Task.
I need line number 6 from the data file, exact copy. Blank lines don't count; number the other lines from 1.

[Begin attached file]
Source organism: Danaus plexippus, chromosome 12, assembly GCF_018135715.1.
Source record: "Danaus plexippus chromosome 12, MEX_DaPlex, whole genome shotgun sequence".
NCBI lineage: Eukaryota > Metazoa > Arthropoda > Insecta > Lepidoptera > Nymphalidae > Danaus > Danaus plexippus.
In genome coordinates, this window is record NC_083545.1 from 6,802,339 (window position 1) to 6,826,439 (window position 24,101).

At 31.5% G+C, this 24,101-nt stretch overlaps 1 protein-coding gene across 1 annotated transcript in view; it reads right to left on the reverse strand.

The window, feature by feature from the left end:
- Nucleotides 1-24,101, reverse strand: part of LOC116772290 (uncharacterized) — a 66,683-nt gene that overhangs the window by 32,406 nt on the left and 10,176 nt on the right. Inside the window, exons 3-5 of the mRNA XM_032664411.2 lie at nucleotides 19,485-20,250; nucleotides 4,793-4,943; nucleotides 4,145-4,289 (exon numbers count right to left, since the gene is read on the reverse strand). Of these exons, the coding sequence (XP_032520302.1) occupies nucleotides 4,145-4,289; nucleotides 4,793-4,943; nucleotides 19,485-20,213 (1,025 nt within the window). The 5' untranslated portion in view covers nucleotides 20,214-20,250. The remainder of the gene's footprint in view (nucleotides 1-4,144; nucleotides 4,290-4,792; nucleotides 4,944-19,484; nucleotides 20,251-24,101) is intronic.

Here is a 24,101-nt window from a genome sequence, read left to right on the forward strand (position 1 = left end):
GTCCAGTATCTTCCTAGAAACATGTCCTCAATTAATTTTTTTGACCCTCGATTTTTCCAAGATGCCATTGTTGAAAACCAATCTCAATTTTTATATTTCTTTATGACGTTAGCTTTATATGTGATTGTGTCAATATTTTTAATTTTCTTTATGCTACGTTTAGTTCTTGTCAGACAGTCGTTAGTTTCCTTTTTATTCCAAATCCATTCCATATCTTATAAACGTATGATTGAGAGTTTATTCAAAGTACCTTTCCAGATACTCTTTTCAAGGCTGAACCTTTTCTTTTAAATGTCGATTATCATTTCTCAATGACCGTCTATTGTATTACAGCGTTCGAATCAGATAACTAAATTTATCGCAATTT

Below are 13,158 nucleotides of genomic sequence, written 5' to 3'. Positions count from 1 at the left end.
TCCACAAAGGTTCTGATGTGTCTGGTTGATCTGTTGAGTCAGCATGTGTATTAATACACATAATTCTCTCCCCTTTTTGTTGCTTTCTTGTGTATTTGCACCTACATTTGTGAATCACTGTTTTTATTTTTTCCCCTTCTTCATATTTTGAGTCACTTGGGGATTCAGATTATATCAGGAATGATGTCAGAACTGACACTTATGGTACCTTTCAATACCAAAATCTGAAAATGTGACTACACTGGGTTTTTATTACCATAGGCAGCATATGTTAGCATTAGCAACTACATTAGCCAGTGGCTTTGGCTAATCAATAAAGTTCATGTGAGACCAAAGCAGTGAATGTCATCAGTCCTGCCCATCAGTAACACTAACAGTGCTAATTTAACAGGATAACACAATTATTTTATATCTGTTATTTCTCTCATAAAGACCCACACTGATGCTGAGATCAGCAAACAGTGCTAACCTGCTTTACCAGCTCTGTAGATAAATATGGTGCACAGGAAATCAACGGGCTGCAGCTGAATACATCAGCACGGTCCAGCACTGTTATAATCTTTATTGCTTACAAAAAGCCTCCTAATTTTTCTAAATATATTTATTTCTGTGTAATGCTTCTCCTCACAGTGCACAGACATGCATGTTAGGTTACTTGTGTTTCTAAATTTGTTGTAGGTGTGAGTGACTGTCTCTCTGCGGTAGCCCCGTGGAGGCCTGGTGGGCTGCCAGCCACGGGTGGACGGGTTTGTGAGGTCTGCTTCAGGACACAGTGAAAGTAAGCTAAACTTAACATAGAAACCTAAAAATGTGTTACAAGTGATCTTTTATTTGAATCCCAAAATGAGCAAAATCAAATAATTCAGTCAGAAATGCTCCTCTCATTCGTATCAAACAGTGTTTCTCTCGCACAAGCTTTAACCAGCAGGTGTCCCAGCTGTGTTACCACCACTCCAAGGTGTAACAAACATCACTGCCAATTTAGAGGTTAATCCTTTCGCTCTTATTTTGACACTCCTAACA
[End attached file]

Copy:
The window, feature by feature from the left end: